Corporation tax had been due to rise from 19% to 25% for most companies from 1 April 2023. In the recent “mini budget”, the Government confirmed that the rate will be maintained at 19% for all companies, irrespective of their profits. This decision means the UK will continue to have the lowest corporation tax rate in the G20. The rationale for the decision is to boost business investment in the UK, stimulate economic growth and keep the UK internationally competitive.

This is particularly good news for clients who have set up, or were considering setting up, a family investment company (FIC) which are particularly suitable for clients investing for long-term growth in UK companies or those who wish to retain control over gifted assets where a trust is unsuitable.

Within a FIC, income and gains are subject to corporation tax. The increase to 25% was going to have a significant impact on the tax paid within FICs and it was anticipated that this may put individuals off. The maintained 19% rate is lower than the current rate of Capital Gains Tax on personally-held investments (20%) meaning that FICs continue to be tax efficient wealth-holding vehicles.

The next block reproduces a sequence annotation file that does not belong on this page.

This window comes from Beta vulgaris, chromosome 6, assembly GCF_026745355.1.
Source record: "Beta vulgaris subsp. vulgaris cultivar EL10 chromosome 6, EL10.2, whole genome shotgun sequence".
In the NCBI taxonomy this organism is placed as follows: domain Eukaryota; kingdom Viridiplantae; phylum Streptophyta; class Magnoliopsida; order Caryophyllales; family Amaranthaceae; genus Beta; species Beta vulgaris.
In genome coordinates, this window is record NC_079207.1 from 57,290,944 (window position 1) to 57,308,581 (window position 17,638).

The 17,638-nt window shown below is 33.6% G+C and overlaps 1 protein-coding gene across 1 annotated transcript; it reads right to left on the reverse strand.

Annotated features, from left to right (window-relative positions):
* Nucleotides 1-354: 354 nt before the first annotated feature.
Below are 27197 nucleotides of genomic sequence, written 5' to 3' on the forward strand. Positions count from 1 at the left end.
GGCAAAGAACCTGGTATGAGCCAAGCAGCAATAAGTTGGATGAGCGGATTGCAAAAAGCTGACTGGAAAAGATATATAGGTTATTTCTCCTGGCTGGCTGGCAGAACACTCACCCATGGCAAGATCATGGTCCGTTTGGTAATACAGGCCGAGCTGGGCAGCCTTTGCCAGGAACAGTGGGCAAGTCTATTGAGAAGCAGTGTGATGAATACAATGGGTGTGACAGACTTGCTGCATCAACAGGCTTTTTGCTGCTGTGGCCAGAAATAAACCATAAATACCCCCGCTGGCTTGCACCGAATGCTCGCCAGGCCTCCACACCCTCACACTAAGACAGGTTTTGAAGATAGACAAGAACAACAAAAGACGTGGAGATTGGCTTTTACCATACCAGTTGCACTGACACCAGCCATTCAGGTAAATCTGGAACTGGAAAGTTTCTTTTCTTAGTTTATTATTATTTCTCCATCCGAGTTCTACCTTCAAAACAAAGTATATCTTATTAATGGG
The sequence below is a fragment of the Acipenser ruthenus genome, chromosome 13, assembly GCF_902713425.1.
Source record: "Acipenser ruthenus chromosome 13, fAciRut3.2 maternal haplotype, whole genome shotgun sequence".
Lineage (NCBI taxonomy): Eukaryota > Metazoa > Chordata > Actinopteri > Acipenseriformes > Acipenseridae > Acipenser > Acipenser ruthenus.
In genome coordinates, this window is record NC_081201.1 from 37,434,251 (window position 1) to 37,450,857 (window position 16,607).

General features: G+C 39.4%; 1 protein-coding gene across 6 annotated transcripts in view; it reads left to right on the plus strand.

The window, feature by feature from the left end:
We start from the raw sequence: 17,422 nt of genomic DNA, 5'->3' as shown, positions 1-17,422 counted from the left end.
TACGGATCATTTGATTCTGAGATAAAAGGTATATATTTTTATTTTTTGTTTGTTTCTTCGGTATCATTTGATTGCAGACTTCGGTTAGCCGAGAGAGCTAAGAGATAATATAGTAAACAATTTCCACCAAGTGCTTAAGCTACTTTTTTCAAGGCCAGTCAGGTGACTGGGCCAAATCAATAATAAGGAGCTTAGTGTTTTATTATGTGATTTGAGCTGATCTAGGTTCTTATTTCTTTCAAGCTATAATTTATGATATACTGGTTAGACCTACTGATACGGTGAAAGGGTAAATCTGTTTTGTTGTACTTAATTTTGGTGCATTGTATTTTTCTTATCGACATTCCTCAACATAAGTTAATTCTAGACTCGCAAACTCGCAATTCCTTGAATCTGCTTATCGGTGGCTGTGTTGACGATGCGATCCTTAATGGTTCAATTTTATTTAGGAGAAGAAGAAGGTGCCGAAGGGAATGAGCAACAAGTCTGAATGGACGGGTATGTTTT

At shareholder level, shareholders are subject to tax when distributions are made to them and dividends will be taxed at the shareholder’s marginal income tax rate. It has been proposed that the recent 1.25% increase to dividend tax rates will be reversed from 6 April 2023, with basic, higher and additional rates of dividend tax set to be reduced to their 2021-2022 levels (7.5%, 32.5% and 38.1% respectively) which would reduce the tax payable when profits are extracted from the FIC to their previous level, assuming this change goes ahead.

These developments (assuming they are implemented), coupled with HMRC’s confirmation last year that FICs will be considered “business as usual” (Business as usual for Family Investment Companies, Thomas Denny (, should ensure that FICs will continue to be considered as attractive wealth-holding vehicles – for now at least! 

Given the current uncertainty, it cannot be ruled out that further changes may be proposed which may have an impact on FICs and dividend rates, both in the short and medium-long term.